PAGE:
Featured Topics: The Hazards of Handling Combustible Dusts
A full-scale experimental and modeling investigation of dust explosions in a roller mill
Article first published online: 22 DEC 2010
Copyright © 2010 American Institute of Chemical Engineers (AIChE)
Process Safety Progress
Volume 30, Issue 1, pages 87–96, March 2011
How to Cite
van Wingerden, K., Pedersen, G., Wilkins, B., Berg, M. and Findsen Nielsen, N. O. (2011), A full-scale experimental and modeling investigation of dust explosions in a roller mill. Proc. Safety Prog., 30: 87–96. doi: 10.1002/prs.10434
- Issue published online: 11 FEB 2011
- Article first published online: 22 DEC 2010
- dust explosions;
- roller mill;
- explosion effects
Combustion of biomass is becoming an increasingly important energy source. This is especially true for wood pellets, as several power companies have decided to use this fuel instead of coal. In this process, the wood pellets are ground in big mills and, from there, pneumatically transported to the burners in the boiler where they are consumed. The grinding of biomass and coal represents an explosion hazard, which can potentially result in considerable damage to the power plant upon propagation of the explosion from the mill into other parts of the installation.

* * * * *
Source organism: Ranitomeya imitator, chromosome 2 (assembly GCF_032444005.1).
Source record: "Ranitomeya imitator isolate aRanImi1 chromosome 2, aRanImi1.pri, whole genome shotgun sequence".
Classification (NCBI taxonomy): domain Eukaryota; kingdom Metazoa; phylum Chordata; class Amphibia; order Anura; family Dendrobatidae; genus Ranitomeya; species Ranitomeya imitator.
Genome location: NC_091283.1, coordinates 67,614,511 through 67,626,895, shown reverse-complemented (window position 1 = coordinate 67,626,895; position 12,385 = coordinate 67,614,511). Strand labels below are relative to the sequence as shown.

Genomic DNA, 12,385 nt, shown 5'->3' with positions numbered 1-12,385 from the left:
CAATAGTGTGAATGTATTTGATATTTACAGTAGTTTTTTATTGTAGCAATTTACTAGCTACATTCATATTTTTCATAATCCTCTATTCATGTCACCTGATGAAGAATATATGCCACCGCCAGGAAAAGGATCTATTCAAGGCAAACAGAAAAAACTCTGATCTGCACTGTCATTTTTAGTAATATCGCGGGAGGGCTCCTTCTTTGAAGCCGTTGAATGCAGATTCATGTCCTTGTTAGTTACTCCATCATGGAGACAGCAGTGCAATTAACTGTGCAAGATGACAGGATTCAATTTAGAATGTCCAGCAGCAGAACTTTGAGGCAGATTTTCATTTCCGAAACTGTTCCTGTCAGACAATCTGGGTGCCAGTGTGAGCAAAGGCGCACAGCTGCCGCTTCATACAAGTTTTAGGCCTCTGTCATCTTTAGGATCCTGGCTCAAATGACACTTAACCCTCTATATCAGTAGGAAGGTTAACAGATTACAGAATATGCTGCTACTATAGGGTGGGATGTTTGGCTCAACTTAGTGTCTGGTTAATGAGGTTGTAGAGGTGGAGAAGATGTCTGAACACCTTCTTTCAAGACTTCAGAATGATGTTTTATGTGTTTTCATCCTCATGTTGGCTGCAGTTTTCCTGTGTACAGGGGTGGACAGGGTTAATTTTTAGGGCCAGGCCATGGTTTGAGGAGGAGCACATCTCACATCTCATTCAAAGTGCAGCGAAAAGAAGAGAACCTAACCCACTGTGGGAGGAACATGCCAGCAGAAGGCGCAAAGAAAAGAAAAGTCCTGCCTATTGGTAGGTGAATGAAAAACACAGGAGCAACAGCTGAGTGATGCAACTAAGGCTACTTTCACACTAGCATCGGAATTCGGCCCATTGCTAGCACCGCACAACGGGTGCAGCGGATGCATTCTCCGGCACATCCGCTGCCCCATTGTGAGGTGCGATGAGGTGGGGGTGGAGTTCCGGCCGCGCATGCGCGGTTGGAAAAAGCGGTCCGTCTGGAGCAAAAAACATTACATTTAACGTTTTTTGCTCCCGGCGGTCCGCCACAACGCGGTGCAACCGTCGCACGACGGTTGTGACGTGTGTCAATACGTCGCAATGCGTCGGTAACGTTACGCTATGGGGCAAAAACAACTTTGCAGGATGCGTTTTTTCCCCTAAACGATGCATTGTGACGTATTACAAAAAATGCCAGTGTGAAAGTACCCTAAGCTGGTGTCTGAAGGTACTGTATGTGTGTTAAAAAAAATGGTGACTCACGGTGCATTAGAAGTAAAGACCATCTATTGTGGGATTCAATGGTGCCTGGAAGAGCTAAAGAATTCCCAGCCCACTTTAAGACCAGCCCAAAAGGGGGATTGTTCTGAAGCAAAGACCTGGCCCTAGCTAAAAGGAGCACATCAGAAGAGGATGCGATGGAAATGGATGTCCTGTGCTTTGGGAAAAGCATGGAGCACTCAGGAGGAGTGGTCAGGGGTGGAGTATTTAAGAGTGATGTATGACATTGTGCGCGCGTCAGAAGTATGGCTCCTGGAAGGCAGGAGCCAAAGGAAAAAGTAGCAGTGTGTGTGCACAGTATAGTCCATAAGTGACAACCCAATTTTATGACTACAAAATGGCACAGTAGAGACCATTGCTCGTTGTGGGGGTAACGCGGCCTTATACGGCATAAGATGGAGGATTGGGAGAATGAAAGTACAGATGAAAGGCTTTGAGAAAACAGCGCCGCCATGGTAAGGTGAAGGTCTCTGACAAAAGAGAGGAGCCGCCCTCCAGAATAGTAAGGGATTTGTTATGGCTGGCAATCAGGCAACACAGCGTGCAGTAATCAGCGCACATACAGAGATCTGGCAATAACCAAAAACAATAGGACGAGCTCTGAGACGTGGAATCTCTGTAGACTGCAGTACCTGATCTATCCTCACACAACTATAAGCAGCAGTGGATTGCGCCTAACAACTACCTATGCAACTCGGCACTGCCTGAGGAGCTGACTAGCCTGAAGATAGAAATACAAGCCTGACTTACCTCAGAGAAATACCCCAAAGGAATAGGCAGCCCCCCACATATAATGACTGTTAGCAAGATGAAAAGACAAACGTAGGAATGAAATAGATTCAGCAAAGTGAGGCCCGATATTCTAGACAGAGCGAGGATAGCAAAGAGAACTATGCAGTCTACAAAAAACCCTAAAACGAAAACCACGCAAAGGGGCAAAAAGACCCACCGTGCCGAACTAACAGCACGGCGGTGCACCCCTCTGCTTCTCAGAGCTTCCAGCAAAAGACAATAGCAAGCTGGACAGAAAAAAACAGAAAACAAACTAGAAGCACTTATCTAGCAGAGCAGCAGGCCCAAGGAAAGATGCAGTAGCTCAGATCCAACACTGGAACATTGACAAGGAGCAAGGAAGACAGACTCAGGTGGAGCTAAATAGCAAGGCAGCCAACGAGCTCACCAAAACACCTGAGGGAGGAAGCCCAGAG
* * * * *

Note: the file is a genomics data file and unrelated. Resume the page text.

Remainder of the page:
An experimental investigation was performed aiming at understanding explosion loads that can occur due to an accidental dust explosion in a mill under realistic operating conditions. The tests were performed in a roller mill (capacity 36 metric tons coal/h; internal volume 23.2 m3) connected to a coal feeder located on top of the mill.
Test conditions were predefined using the computational fluid dynamic-based dust explosion simulation tool DESC. DESC was used to estimate the flow conditions inside the roller mill during normal operating conditions. In the full-scale tests, these flow conditions have been simulated injecting the dust pneumatically.
In total, 25 tests were performed, and a number of parameters were varied, including dust type (wood dust and coal dust), dust concentration, and dust cloud location. © 2010 American Institute of Chemical Engineers Process Saf Prog, 2011